Baltimore Bancorp merger complete

November 30, 1994|By David Conn | David Conn,Sun Staff Writer

One week after Baltimore Bancorp's shareholders voted to approve the company's $346 million sale to First Fidelity Bancorp., the checks can finally be mailed.

New Jersey-based First Fidelity said yesterday that it officially completed the merger. That means Baltimore Bancorp shareholders will receive $20.75 in cash for each of their shares within the next few weeks.

It also means that many of the 3,449 stockholders will have to deal with an unwanted bonus come April 15: a hefty capital gain to list on their income taxes.

One taxpayer, however, might have to file an extension with the IRS.

First Fidelity last week filed suit against Harry L. Robinson, the former chairman of the 176-year-old Baltimore company, opposing his claim to more than $1 million in stock options.

In the complaint, filed separately in federal court downtown and state court in Towson, First Fidelity asserts that Mr. Robinson is owed either nothing at all or at most about $500,000.

For long-suffering Baltimore Bancorp shareholders, who were disappointed when Mr. Robinson and the company's board rejected a proposed 1990 merger offer of $17 a share from First Maryland Bancorp, yesterday's news represented a payoff that's been a long time coming, even if it carries a taxable price tag.

At the shareholders' meeting last week, Baltimore Bancorp Chairman Edwin F. Hale Sr. fended off pointed questions from shareholders who said they would have preferred a tax-free exchange of stock. After the meeting he said to one, "If this were a perfect world, this would close in the first quarter of 1995, and then Newt [Gingrich] would come in" and cut the capital gains tax.

Mr. Gingrich, the Republican House speaker-to-be from Georgia, may yet cut the gains tax, but unless it is retroactive, it will come too late for Baltimore Bancorp's shareholders, some of whom bought the stock at its low of $3.875 a share in January 1991. The stock hasn't traded above $20.75 a share since May 1987.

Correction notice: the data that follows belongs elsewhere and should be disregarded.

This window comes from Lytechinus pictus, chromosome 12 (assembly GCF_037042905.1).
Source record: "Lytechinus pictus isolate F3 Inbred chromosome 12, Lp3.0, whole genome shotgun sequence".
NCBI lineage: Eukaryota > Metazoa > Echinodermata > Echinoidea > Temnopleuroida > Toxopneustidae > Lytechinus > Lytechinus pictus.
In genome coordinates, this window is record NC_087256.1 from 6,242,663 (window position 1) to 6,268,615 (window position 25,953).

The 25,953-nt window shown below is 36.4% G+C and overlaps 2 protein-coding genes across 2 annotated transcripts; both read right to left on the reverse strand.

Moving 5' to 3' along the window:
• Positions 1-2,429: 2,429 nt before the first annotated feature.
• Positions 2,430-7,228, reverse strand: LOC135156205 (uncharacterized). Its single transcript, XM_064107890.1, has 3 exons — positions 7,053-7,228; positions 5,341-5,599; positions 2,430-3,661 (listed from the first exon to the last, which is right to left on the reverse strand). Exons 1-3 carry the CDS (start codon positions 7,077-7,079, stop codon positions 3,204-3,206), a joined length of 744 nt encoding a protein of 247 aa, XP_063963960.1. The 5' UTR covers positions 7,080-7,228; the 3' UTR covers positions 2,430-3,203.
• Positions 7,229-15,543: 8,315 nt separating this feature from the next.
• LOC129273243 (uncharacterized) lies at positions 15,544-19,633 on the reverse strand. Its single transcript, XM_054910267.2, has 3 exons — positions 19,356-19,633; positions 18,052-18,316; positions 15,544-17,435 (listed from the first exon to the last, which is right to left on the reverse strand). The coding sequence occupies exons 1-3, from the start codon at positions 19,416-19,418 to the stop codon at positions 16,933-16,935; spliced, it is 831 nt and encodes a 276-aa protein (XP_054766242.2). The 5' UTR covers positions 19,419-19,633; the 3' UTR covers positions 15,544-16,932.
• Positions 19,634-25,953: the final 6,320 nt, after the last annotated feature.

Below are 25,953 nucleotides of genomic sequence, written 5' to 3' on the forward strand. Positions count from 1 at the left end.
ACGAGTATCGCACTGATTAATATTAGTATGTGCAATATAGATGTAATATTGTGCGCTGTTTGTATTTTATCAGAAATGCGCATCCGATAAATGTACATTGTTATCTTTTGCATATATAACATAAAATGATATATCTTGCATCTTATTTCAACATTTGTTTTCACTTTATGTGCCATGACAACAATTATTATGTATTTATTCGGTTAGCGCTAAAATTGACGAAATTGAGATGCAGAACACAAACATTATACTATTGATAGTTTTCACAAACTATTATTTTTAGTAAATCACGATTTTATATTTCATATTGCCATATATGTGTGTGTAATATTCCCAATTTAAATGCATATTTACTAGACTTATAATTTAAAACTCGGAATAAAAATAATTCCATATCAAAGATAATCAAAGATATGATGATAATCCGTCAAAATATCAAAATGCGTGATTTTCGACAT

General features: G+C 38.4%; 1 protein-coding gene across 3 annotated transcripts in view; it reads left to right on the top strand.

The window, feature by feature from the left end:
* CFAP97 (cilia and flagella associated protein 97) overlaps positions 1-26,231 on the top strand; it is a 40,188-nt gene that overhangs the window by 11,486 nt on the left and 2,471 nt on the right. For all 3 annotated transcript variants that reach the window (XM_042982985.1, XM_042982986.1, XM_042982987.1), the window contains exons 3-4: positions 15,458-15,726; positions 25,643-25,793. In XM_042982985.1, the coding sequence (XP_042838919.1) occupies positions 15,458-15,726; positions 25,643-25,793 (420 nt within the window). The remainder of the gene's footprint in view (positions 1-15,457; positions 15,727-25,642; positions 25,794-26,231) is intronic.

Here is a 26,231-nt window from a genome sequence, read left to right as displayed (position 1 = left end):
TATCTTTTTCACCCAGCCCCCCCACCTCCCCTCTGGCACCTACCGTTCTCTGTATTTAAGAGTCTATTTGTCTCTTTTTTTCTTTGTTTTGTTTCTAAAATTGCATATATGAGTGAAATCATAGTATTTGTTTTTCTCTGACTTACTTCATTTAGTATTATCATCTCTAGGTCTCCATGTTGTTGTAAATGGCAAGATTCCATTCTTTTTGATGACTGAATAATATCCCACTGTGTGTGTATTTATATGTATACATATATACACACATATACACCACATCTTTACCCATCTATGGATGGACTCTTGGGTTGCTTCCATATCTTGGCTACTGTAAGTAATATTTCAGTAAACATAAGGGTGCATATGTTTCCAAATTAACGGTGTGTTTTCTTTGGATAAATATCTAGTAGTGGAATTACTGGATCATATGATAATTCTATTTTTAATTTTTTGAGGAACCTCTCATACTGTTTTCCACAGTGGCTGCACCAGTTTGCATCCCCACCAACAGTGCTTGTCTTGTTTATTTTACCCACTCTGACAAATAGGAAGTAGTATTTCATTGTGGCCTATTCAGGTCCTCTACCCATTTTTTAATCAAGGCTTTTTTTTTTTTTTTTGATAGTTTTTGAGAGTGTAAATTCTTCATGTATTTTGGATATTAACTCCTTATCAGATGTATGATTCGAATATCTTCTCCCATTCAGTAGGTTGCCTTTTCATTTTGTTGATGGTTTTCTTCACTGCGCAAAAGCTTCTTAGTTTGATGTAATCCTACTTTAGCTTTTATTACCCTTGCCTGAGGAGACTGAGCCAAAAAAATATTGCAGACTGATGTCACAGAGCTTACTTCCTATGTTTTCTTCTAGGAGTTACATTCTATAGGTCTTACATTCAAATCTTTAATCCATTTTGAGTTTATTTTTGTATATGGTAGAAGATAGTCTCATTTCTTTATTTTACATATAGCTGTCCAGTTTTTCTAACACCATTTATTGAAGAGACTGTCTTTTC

"There's no question about it, I would have liked to have seen a tax-free exchange," said stockholder John R. Hershey Jr., a senior vice president and director emeritus of Ferris, Baker Watts Inc., in the company's Hagerstown office.

"But it's a good deal for Baltimore Bancorp shareholders," he said. "It's a good price, even a little higher than I would have expected."

First Fidelity will send a form to all shareholders later this week. When the forms are returned, tendering the shares, the checks will be mailed.

For customers of Baltimore Bancorp's subsidiary, the Bank of Baltimore, the merger means they now can do any kind of banking transaction at any First Fidelity branch in four states: Maryland, Pennsylvania, New Jersey and Connecticut.

It will be several months before First Fidelity, which is based in Lawrenceville, N.J., will be able to consolidate its merger with Baltimore Bancorp, and change all the signs and customer accounts. The acquisition brings First Fidelity's assets to about $35 billion, with almost 700 branches in five states. The lawsuit against Mr. Robinson centers on his claim to options on more than 125,000 shares that he was granted while he served as chairman of the company, and as part of his severance in June 1991. That's when he lost a proxy fight against Mr. Hale for control of the board of directors.

First Fidelity's claim, filed last week in U.S. District Court in Baltimore and in Baltimore County Circuit Court, says Baltimore Bancorp terminated Mr. Robinson's stock options in June 1992. The company reiterated its rejection when Mr. Robinson indicated he would try to exercise some of those options in November 1993.

The complaint states that Mr. Robinson, in a letter he wrote to First Fidelity this month, asserts that the New Jersey company now owes him nearly $1.2 million, which represents the merger price of $20.75 minus the average exercise price of his options, or $11.37, for each of the 125,222 shares his options entitle him to receive.

First Fidelity has two alternative suggestions for the court. One is that Mr. Robinson be paid about $500,000, based on an exercise of the options a year ago when he was rebuffed by the bank. The second is that he be paid nothing at all, based on an exercise in June 1992, when Baltimore Bancorp first canceled the options. At that time, the company's stock traded at $7.375 a share, and all of Mr. Robinson's options had an exercise price higher than that.

"They're not alleging anywhere that Baltimore Bancorp was right in terminating" Mr. Robinson's options, said his attorney, Phillips P. O'Shaughnessy. "They're simply asking, what's the price tag for this behavior?"

First Fidelity's attorney, Douglas A. Fellman, in response to Mr. O'Shaughnessy's assertion, said: "A strong case exists that Mr. Robinson is entitled to no money, and certainly there is no basis in law for the seven-figure sum he apparently is claiming."

A separate lawsuit filed by six former Baltimore Bancorp executives this spring, seeking the right to exercise their stock options, was settled for an undisclosed amount this year.

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